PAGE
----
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Everything in moderation. Even homework?


In talking to parents about homework, two themes emerge -- their children have too much or too little.

A new study out of the University of Oviedo in Spain supports moderation in homework, building on earlier research suggesting kids should not be toiling for hours on math problems or language arts essays.

The study looked at nearly 8,000 students in public and private schools; the mean age of the students  was 13.

The study  can be found here .

According to the American Psychological Association summary of the study:

The students were given questionnaires asking how often they did homework and how much time they spent on various subjects. They were also asked whether they did their homework alone or whether they had help and, if so, how often. Their academic performance in math and science was measured using a standardized test. Adjustments were made to account for gender and socioeconomic background. Prior knowledge was measured using previous grades in math and science.

The researchers found that the students spent on average between one and two hours a day doing homework in all subjects. Students whose teacher systematically assigned homework scored nearly 50 points higher on the standardized test. Students who did their math homework on their own scored 54 points higher than those who asked for frequent or constant help. The curves were similar in science.

“Our data indicate that it is not necessary to assign huge quantities of homework, but it is important that assignment is systematic and regular, with the aim of instilling work habits and promoting autonomous, self-regulated learning,” said Javier Suarez-Alvarez, graduate student, co-lead author with Ruben Fernandez-Alonso, PhD, and Professor Jose Muniz. “The data suggest that spending 60 minutes a day doing homework is a reasonable and effective time.”

The total amount of homework assigned by teachers was a little more than 70 minutes per day on average, the researchers found. While some teachers assigned 90-100 minutes of homework per day, the researchers found that the students’ math and science results began to decline at that point. And while they found a small gain in results between 70 and 90 minutes, “that small gain requires two hours more homework per week, which is a large time investment for such small gains,” said Suarez-Alvarez. “For that reason, assigning more than 70 minutes of homework per day does not seem very efficient.”

As for working autonomously or with help, the researchers found that students who needed help and did 70 minutes of homework per day could expect to score in the 50th percentile on their test while autonomous students spending the same amount of homework time could expect to score in the 70th percentile. One possible explanation of this result is that self-regulated learning is strongly connected to academic performance and success, according to Suarez-Alvarez.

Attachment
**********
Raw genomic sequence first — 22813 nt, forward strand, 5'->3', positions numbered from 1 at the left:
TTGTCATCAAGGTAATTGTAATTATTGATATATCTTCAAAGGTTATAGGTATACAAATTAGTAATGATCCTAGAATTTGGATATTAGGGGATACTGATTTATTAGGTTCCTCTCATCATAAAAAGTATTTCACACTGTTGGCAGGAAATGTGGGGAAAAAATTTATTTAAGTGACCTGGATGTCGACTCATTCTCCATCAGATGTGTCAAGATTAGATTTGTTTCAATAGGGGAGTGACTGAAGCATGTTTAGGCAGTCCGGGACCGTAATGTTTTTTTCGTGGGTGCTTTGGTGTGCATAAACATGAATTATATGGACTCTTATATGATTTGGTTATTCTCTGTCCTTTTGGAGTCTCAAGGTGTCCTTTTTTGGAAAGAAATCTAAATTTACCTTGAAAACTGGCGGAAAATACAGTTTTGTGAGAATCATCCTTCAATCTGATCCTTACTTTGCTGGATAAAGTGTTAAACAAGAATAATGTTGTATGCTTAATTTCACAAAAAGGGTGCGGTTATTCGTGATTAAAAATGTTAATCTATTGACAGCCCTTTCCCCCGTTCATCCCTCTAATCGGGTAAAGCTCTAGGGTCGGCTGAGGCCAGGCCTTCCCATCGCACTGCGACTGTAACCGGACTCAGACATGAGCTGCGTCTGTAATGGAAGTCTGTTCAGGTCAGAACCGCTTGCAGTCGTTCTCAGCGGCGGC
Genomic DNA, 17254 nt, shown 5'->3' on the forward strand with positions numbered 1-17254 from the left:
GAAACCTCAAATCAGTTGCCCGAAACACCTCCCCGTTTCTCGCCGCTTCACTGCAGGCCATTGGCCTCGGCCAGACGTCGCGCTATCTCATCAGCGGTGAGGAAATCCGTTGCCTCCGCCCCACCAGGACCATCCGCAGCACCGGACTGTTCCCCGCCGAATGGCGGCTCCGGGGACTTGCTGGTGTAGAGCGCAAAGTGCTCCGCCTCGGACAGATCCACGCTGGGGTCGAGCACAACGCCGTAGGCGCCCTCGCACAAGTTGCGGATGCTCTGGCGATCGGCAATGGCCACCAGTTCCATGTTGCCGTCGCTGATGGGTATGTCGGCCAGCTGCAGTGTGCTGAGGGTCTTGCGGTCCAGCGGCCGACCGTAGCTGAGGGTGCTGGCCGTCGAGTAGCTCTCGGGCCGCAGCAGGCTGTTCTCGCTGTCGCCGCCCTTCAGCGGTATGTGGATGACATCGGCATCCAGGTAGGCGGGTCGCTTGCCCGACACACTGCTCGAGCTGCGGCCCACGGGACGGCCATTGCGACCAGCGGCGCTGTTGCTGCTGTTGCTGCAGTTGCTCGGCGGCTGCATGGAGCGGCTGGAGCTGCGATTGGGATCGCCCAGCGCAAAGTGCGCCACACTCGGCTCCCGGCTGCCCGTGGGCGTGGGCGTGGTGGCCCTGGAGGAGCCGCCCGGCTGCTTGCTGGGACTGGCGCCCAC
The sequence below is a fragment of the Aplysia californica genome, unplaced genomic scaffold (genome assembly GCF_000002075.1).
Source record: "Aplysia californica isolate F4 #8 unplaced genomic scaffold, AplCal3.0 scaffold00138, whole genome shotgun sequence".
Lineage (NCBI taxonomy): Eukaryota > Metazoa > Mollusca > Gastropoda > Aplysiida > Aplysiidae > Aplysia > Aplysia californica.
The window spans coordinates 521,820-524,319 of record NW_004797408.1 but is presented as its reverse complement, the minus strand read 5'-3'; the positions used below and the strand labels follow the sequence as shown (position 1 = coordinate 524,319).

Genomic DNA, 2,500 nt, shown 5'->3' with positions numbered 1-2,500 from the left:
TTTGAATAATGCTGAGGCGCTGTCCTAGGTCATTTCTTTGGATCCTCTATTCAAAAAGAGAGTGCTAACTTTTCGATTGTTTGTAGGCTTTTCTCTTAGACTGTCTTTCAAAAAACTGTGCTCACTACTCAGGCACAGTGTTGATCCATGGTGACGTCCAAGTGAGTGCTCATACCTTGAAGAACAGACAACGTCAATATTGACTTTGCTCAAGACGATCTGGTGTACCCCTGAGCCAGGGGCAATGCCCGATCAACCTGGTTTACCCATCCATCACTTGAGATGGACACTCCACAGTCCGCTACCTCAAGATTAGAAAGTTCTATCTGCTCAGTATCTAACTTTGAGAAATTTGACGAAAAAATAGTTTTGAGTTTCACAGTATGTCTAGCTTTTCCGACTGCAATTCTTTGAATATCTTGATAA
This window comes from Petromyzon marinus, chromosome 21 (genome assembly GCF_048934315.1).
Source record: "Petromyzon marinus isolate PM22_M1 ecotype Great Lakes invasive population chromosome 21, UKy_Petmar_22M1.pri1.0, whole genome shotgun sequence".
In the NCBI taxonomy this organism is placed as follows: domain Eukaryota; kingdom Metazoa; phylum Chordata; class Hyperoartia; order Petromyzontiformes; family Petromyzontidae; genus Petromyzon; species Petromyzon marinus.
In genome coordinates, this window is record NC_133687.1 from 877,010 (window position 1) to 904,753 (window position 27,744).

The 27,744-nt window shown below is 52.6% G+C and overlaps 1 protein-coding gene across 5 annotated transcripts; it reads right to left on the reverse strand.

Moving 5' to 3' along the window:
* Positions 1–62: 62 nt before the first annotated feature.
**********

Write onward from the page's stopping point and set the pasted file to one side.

“The conclusion is that when it comes to homework, how is more important than how much,” said Suarez-Alvarez. “Once individual effort and autonomous working is considered, the time spent becomes irrelevant.”

Despite the current debate on homework, the 2014 Brown Center Report on American Education from the Brookings Institution found homework rates have remained constant over 30 years, with one exception. More 9-year-olds now have some homework.

Brookings found 5 percent of 9-year-olds --- one out of 20 --- spent more than two hours a night on homework; 22 percent had no homework. Only 13 percent of 17-year-olds --- juniors or seniors in high school --- spent more than two hours a night on homework. But 27 percent of 17-year-olds had no homework.

So, why is there a widespread perception kids are overloaded and up until 2 a.m. struggling with copious amounts of homework?

My view: We are fascinated with super achievers and herculean efforts -- whether bright students aiming for Ivy League colleges or elite runners seeking to break world records.

So, we write a lot about those overbooked teens stressing under the weight of seven AP classes and resorting to $1,200 SAT prep classes to raise scores. Such relentless strivers provide more interesting story lines than the larger group of students playing video games, snapping selfies and earning Bs and Cs.

The contention that kids are swamped by homework may also reflect parental overestimation of how much time their children are spending hitting the books at night.

A friend restricted her son's computer and phone usage after viewing his Internet history and discovering most of his purported four hours of homework was going to online gaming and website browsing. When confined to his room with only his books, his homework time fell sharply.

On the other hand, parents are troubled when they feel there's too little homework. A veteran teacher told me she used to give very little homework, seeing no boost in classroom performance. But parents kept asking her why their children didn't have more homework, viewing homework as a sign of quality instruction.


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About the Author

Maureen Downey has written editorials and opinion pieces about local, state and federal education policy since the 1990s.